Full Name
Mallory Weggemann
2012 Paralympic Gold Medalist
Speaker Bio
2012 Paralympian Mallory Weggemann’s life changed on January 21, 2008. Weggemann received an
epidural injection to help treat back pain; however, complications with the procedure left the college
freshman paralyzed from the belly button down.
Weggemann has been a competitive swimmer since the age of seven. After her injury at the age of 18,
she chose to return to the pool. In April 2008, her older sister found an article in the local newspaper
highlighting the Paralympic Swimming Trials for the Beijing 2008 Paralympic Games. The meet was being
held at the University of Minnesota Aquatic Center in Minneapolis. Still coping with her new disability,
Weggemann found one thing unchanged—her love for swimming.
While attending the meet as a spectator, she met several of the U.S. national team coaches. The
following Monday, Weggemann returned to the pool and has been swimming ever since. She touts her
Paralympic trials experience as life changing: “I have always loved the sport, but when this happened I
thought my days of swimming were over and when I realized I could still do it, well I will never forget that
Weggemann broke her first set of world records in Edmonton, Alberta, in July 2009. At the 2009 Short
Course IPC Swimming World Championships in Rio de Janeiro, she broke six more world records and took
home five gold medals. In August 2010 at the Long Course IPC Swimming World Championships in
Eindhoven, Netherlands, Weggemann proved herself again in the pool by taking home eight gold medals
and one silver. She finished the meet with nine world records. In July 2011, Weggemann was recognized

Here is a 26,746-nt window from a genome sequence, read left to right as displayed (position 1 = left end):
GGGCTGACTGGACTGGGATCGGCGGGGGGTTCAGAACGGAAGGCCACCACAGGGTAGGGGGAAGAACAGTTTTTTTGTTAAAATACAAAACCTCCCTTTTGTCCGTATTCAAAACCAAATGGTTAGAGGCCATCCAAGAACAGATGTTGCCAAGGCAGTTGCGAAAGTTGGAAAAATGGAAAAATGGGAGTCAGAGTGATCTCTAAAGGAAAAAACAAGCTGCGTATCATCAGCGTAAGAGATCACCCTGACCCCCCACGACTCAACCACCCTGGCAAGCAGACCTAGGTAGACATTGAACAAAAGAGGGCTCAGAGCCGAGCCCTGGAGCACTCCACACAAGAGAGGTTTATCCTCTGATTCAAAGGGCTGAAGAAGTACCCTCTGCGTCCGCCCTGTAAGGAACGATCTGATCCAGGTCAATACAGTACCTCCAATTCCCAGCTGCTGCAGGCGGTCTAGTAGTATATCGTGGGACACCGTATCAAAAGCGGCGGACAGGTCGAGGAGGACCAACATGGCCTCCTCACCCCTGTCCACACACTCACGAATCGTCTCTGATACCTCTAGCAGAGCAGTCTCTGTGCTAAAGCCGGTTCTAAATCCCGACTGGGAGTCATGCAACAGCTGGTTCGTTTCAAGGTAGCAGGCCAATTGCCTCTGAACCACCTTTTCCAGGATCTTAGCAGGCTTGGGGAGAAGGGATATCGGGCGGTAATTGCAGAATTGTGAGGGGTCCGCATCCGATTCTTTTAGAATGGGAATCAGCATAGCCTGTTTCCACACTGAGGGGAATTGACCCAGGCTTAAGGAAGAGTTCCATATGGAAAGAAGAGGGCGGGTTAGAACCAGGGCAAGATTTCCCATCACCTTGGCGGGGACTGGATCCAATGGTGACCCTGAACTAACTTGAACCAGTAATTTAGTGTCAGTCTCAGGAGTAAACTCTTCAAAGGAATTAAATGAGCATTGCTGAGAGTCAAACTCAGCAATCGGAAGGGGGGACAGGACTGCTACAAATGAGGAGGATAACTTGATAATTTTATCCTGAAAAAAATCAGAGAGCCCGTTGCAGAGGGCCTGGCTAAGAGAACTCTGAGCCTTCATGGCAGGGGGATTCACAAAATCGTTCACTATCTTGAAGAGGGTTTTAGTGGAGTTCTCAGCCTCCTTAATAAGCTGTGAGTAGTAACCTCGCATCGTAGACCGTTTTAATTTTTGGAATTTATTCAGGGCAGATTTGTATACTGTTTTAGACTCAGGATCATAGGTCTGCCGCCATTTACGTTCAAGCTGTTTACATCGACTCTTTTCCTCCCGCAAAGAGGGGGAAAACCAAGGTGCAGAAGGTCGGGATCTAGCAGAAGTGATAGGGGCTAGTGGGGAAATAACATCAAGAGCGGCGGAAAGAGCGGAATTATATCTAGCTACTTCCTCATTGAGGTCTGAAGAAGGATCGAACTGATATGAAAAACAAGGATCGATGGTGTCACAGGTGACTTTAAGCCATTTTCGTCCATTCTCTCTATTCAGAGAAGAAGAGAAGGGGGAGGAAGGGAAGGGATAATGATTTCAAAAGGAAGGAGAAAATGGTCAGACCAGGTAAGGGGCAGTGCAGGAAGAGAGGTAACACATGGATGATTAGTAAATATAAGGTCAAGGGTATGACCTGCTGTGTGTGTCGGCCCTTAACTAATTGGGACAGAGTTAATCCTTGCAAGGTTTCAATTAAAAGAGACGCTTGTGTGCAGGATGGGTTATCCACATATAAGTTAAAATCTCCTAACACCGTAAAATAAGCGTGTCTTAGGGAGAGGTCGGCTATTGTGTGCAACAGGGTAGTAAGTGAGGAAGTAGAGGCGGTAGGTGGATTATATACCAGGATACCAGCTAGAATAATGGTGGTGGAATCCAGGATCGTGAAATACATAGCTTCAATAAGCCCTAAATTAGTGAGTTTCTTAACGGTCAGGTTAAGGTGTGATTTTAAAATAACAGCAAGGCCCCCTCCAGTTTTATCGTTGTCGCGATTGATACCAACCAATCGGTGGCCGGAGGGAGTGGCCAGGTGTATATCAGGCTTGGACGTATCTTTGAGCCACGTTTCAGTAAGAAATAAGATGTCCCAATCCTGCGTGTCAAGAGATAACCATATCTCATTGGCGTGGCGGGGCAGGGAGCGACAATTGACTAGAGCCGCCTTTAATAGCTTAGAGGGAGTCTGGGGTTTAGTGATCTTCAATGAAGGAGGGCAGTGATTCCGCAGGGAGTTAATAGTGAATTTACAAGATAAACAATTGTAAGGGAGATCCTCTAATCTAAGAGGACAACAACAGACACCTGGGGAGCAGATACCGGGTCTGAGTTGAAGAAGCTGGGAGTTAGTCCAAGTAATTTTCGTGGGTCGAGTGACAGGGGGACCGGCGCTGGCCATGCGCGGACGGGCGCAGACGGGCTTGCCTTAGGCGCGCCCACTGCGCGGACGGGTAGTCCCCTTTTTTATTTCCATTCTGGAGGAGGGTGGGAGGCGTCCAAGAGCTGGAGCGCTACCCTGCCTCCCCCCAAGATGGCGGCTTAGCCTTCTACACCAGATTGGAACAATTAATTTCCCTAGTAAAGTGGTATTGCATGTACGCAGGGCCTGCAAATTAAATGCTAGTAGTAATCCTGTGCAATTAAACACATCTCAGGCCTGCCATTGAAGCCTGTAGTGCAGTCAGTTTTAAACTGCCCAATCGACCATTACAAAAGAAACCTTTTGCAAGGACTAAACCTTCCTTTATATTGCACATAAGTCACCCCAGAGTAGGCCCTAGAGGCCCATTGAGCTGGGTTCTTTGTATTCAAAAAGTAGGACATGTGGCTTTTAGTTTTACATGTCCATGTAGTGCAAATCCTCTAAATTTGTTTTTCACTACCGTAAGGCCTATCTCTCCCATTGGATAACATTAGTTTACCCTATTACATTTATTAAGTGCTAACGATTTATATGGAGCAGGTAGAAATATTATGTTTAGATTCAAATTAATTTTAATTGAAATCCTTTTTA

for her outstanding performance at the 2010 World Championships by ESPN when she was awarded the
ESPN ESPY for Best Female Athlete with a Disability.
In August 2012, just days after being reclassified at the 2012 Paralympic Games in London, Weggemann
showcased her amazing abilities by winning gold and setting a Paralympic record in the 50m freestyle.
She also anchored the bronze-medal-winning 4x100m medley relay team, bringing USA back from fifth
place to almost capturing gold. It has been deemed one of the most memorable moments of the London
Games, and it inspired many across the world.
Just under four months after becoming paralyzed, Weggemann was back in the pool, with her eyes on
gold at the 2012 Paralympic Games. Having achieved that goal, she decided it was time to chase her
ultimate dream—to walk again. For years, this was something that was deemed impossible, but a new
possibility arose and in order to achieve her goal, Weggemann reached out to the public to ask for their
support through a crowd-funding Indiegogo campaign.
On November 16, 2013, Weggemann’s dream came true and she was able to “walk” again for the first
time in nearly six years with her loved ones by her side. In order to accomplish this dream, she worked
very closely with Mayo Clinic in Rochester, MN, to learn how to use her customized leg braces with the
assistance of forearm crutches. Although Weggemann’s wheelchair will never be replaced by her
customized leg braces and forearm crutches, they have allowed her to have short moments of upright
mobility and the freedom of standing again. And on December 30, 2016, she walked arm-in-arm with her
father down the aisle on her wedding day, fulfilling a long-time personal dream of hers.
Following competing in the 2016 Paralympic Games in Rio de Janeiro as a two-time Paralympian for
Team USA, Weggemann is actively building upon her career outside of the pool through motivational
speaking and other public appearances around the world, as well as advocating for disability rights. She
was also featured in The Current, a documentary produced by Make A Hero, a non-profit organization
focused on inspiring individuals with disabilities to enjoy the freedom of adaptive sports.
Weggemann proudly serves on the Delta Airlines Advisory Board on Disabilities and regularly brings her
empowering message to members of staff at all levels of seniority in partnership with Deloitte.
Mallory Weggemann